Here's why periods give you a tummy upset. Plus, four easy ways to beat the bloat
Most women experience one or more gastrointestinal (GI or gut) symptoms that mark phases in their menstrual cycle.
Do you get bouts of diarrhoea before or during your period? Do gassiness and bloating warn you that you are going be on your period soon? You are not alone. Most women experience one or more gastrointestinal (GI or gut) symptoms that mark phases in their menstrual cycle. Experts say that this is because of the chemicals and hormones that control our menstrual cycle. Yes, you heard that right, our menstrual cycle silently (or so we hope) decides how our gut functions.
Meet the culprits: progesterone and prostaglandins
A woman’s body has various hormones that control her menstrual cycle. Chief among them are estrogen and progesterone. While estrogen prepares the egg for ovulation, progesterone helps thicken the uterus lining to bear the embryo in case fertilisation happens.
However, while doing its main job, progesterone also affects your GI tract on the side. Progesterone levels start to rise right after ovulation (luteal phase) and that’s when you start to feel constipated.
Research published in the peer-reviewed World Journal of Gastroenterology showed that high progesterone levels reduce the squeezing "peristaltic" movement of the intestines that pushes the food forward, thus making you feel clogged up. Though, there are some researchers who say that it is estrogen and not progesterone which is responsible for this condition.
In the absence of fertilisation, progesterone levels start to decrease to initiate menstruation. When this happens, our bodies release prostaglandins, hormones that cause contractions in the uterus (and the dreaded period cramps) and help shed all the extra lining that progesterone had built up over days. Prostaglandins also cause contractions in your intestines, leading to diarrhoea.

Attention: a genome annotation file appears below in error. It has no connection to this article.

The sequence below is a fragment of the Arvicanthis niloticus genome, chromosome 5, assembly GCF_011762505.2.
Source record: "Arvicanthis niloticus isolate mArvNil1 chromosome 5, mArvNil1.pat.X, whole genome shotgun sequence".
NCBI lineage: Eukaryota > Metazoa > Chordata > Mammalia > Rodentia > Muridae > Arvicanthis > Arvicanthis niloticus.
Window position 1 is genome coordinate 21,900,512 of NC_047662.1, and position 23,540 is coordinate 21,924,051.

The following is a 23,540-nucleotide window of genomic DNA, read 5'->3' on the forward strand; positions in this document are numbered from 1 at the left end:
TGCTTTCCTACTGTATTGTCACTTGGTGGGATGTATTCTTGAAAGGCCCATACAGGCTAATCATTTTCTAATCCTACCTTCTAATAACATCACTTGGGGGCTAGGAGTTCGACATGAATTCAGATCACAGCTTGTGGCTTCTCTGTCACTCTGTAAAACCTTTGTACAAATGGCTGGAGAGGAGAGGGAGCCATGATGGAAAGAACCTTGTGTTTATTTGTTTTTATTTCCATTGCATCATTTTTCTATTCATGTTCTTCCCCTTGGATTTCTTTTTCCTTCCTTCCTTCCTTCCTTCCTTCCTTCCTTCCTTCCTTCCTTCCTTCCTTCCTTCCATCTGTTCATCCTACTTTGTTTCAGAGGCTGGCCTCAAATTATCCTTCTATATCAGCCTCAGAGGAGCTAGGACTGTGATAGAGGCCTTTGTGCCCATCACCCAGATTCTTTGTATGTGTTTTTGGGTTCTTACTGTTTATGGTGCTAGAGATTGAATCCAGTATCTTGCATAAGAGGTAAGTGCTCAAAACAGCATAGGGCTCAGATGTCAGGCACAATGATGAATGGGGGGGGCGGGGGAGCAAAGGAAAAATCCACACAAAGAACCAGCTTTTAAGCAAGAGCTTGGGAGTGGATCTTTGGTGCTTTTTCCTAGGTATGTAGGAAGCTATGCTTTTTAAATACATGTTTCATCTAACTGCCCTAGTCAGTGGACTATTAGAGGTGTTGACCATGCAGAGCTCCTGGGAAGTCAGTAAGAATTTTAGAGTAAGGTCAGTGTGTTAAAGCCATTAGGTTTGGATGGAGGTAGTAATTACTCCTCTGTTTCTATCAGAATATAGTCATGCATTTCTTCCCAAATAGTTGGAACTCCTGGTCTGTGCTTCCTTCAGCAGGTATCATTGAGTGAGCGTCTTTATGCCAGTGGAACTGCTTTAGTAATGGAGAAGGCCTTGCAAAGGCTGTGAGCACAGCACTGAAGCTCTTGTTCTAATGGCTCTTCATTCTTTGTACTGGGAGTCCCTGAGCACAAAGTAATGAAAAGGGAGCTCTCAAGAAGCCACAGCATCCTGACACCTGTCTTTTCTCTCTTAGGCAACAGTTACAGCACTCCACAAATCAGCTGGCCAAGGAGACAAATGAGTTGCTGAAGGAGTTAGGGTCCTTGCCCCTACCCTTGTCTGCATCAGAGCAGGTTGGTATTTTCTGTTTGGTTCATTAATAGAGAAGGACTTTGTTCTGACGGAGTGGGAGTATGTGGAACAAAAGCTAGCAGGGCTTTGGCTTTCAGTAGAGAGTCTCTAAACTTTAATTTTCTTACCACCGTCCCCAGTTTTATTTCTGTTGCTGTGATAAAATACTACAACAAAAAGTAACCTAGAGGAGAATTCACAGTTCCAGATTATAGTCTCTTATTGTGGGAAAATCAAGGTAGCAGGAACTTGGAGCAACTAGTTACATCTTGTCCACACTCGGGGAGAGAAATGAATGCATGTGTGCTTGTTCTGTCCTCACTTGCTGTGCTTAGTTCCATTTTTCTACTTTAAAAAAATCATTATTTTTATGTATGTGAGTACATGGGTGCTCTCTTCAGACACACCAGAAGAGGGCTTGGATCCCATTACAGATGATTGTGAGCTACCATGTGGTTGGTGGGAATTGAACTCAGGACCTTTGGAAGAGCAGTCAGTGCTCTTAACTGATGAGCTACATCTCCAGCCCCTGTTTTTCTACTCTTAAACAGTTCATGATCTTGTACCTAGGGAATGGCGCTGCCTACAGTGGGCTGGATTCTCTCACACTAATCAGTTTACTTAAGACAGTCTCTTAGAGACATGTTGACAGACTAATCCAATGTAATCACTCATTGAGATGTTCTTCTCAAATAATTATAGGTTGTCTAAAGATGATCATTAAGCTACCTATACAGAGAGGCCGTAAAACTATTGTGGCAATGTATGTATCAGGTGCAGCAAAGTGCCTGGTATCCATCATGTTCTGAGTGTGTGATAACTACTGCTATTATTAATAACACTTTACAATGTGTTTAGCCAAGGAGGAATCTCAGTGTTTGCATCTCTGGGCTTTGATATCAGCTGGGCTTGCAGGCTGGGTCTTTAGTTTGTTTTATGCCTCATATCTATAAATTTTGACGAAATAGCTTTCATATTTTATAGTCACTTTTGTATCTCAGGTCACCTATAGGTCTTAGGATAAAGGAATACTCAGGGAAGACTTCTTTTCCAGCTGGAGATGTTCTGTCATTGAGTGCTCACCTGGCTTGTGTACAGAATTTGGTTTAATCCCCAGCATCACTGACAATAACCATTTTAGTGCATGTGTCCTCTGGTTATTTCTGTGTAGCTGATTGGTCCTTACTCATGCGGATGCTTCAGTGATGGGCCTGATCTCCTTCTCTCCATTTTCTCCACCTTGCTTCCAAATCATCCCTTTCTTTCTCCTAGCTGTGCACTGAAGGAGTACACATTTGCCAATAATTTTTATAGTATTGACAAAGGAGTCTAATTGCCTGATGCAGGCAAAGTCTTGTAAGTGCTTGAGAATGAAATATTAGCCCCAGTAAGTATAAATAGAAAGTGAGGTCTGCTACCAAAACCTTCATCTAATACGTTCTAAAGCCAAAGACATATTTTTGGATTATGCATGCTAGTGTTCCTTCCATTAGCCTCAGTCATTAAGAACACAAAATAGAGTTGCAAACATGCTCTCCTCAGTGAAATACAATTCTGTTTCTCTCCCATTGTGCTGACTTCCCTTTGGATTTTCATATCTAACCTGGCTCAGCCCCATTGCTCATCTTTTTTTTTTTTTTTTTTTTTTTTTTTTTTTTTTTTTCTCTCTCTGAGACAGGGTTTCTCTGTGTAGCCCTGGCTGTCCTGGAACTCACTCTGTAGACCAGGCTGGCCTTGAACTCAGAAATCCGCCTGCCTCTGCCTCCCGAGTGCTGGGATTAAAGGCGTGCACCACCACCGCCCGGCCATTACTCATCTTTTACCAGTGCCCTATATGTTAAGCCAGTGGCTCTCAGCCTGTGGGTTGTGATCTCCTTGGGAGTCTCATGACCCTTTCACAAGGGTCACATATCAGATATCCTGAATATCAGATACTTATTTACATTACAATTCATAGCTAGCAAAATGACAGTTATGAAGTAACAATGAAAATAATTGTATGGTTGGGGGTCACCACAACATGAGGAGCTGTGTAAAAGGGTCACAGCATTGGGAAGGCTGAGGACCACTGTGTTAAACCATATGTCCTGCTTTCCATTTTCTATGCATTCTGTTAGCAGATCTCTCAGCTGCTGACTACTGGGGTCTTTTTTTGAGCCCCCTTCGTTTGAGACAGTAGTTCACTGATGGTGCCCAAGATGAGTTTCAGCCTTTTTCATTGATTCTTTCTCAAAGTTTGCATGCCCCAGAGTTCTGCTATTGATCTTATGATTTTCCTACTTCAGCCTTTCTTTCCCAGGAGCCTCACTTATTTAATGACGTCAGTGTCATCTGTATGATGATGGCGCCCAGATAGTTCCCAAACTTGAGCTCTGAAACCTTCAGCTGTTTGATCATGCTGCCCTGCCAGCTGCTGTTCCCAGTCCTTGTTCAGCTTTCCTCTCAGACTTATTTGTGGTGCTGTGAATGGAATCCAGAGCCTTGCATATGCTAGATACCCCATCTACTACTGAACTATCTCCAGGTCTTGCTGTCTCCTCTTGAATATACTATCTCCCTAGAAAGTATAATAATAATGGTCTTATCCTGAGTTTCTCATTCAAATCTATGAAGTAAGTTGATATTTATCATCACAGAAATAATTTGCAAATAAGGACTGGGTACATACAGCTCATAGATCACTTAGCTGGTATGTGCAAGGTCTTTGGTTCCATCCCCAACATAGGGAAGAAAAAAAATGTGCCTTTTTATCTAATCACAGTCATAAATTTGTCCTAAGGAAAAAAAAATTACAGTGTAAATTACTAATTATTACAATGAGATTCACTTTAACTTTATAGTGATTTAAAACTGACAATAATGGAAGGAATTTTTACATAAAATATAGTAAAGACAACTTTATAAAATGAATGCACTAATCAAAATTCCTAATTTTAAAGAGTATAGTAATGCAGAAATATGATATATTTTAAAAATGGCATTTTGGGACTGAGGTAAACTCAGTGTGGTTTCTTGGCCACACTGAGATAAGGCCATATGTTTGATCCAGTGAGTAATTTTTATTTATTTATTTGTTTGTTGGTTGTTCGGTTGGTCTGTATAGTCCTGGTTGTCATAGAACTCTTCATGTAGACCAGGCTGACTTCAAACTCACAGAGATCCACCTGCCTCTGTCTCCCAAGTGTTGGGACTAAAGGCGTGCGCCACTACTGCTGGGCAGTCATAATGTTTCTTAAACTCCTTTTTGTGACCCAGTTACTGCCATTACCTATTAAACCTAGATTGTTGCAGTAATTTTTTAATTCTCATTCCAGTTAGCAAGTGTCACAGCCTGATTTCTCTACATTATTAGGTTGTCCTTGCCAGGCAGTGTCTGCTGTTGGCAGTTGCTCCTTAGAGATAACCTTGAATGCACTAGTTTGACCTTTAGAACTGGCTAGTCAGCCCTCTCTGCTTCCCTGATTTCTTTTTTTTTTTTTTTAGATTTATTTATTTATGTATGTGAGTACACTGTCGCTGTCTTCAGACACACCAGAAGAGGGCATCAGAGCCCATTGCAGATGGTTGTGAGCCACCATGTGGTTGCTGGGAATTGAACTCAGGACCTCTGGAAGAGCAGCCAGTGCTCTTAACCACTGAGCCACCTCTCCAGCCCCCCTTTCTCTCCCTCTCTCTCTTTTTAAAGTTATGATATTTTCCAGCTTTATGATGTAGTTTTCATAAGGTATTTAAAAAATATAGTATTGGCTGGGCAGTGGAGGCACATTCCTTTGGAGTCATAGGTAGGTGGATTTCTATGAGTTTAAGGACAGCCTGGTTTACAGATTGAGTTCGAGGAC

It is important to note that not every woman experiences the same tummy issues during these phases of their menstrual cycle, but there have been studies that connect constipation with the luteal phase and diarrhoea with the menstrual phase of the cycle.
On the other hand, there are scientists who say that the link between the phases of the menstrual cycle and specific symptoms is unclear - though these researchers did not completely deny the possibility or the GI disturbances.
In a 2014 study done at the Department of Internal Medicine, University of Manitoba, Canada, researchers found that of the 156 women under study, 73% experienced diarrhoea right before or during menses.
Similarly, an older study done at the St Mark’s Hospital, London, found that most women got constipation during their menstrual cycle but it was not related to the luteal phase.
Tips to ease the symptoms
You can't change your normal cycle, but you can get relief from some of the gut problems that come with your period, by making tiny lifestyle changes. Here's a small selection of things you can try:
- Eat healthy: Include fresh fruits and veggies in your meals, along with a sufficient amount of fibre. This will help keep your gut healthy and things moving along.
- Don’t forget to drink enough water throughout the day to keep yourself hydrated. Water will also help flush out all the waste from your gut.
- If constipation is the problem, you can take laxatives or stool softners. Talk to your doctor before taking any medicine, though.
- You can also take probiotic foods like curd balance your gut flora, which, in turn, would regulate your digestion process. (Try a greek yoghurt smoothie with strawberries and flaxseeds - it's yummy, nutritious, loaded with fibre and a probiotic!)
For more information, read our article on Period Myths and Facts.
Health articles in Firstpost are written by myUpchar.com, India’s first and biggest resource for verified medical information. At myUpchar, researchers and journalists work with doctors to bring you information on all things health.
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